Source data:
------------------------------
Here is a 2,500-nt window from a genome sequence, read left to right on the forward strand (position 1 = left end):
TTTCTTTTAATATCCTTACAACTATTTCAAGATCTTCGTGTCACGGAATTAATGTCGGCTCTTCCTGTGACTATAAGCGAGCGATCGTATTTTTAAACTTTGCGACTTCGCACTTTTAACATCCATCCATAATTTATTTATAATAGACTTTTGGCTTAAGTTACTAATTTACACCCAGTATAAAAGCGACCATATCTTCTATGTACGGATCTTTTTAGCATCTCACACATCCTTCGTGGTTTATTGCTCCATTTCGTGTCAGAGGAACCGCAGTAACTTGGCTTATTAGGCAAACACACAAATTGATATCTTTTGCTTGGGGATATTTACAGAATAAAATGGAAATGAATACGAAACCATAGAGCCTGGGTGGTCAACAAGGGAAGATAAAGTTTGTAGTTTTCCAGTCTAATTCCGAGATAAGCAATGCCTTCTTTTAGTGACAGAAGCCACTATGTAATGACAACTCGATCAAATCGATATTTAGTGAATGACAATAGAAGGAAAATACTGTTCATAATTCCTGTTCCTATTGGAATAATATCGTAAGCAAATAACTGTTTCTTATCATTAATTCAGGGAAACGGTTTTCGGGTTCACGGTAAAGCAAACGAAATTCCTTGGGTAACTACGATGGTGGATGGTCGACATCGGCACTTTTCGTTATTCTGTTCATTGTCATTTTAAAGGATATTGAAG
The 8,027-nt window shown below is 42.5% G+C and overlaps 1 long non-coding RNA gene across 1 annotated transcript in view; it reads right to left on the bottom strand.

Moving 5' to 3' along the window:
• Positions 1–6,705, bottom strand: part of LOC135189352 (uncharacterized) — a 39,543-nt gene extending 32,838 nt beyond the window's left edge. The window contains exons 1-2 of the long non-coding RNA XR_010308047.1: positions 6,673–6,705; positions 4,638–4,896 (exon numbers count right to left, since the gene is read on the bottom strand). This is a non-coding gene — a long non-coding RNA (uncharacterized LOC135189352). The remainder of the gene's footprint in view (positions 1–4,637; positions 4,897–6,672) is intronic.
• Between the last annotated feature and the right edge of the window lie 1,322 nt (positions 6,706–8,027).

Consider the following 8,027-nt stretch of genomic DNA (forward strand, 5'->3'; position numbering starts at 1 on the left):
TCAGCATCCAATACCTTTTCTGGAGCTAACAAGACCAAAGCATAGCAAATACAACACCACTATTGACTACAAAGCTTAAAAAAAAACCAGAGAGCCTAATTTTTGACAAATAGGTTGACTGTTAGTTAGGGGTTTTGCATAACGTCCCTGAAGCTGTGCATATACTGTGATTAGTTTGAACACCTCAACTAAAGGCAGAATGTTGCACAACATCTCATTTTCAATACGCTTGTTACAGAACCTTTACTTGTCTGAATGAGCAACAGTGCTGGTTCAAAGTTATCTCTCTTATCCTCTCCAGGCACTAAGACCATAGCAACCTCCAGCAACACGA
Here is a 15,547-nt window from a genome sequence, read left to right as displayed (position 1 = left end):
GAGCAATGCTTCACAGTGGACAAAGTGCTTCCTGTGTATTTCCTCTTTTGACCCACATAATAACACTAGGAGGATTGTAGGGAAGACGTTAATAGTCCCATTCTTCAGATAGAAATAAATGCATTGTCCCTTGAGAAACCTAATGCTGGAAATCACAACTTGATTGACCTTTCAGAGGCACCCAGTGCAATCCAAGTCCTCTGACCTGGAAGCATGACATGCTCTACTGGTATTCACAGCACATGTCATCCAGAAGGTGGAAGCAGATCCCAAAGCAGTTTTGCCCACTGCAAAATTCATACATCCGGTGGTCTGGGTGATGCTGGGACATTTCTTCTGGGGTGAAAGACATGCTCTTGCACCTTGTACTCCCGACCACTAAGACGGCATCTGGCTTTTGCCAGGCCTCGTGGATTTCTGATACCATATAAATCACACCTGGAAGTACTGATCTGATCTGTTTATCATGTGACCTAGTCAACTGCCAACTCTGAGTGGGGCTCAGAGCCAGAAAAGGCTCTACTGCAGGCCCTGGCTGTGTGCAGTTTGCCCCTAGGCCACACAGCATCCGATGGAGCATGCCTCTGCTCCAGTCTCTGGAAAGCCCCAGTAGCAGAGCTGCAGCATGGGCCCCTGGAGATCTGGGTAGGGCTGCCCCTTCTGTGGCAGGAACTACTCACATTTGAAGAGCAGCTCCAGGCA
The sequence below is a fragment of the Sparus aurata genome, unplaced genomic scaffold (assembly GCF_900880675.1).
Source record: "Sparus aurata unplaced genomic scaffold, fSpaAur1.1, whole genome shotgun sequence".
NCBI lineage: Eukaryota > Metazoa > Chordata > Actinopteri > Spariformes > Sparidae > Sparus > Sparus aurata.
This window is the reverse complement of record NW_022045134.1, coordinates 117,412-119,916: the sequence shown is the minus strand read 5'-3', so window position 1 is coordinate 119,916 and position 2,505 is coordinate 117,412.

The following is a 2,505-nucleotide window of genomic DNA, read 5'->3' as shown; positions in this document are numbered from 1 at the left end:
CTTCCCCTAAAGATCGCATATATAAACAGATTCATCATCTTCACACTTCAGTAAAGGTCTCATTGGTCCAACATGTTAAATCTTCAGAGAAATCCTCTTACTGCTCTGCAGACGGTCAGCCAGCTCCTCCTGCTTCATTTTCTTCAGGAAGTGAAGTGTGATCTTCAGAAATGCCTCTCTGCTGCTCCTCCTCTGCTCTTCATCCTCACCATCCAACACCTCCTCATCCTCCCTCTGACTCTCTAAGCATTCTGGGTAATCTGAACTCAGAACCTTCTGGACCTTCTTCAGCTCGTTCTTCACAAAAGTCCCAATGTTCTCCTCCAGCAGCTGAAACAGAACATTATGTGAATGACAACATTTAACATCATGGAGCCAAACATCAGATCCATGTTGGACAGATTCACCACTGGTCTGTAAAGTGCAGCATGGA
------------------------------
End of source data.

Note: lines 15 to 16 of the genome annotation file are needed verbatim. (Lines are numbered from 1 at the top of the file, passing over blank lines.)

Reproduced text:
The following is a 2,505-nucleotide window of genomic DNA, read 5'->3' as shown; positions in this document are numbered from 1 at the left end:
CTTCCCCTAAAGATCGCATATATAAACAGATTCATCATCTTCACACTTCAGTAAAGGTCTCATTGGTCCAACATGTTAAATCTTCAGAGAAATCCTCTTACTGCTCTGCAGACGGTCAGCCAGCTCCTCCTGCTTCATTTTCTTCAGGAAGTGAAGTGTGATCTTCAGAAATGCCTCTCTGCTGCTCCTCCTCTGCTCTTCATCCTCACCATCCAACACCTCCTCATCCTCCCTCTGACTCTCTAAGCATTCTGGGTAATCTGAACTCAGAACCTTCTGGACCTTCTTCAGCTCGTTCTTCACAAAAGTCCCAATGTTCTCCTCCAGCAGCTGAAACAGAACATTATGTGAATGACAACATTTAACATCATGGAGCCAAACATCAGATCCATGTTGGACAGATTCACCACTGGTCTGTAAAGTGCAGCATGGA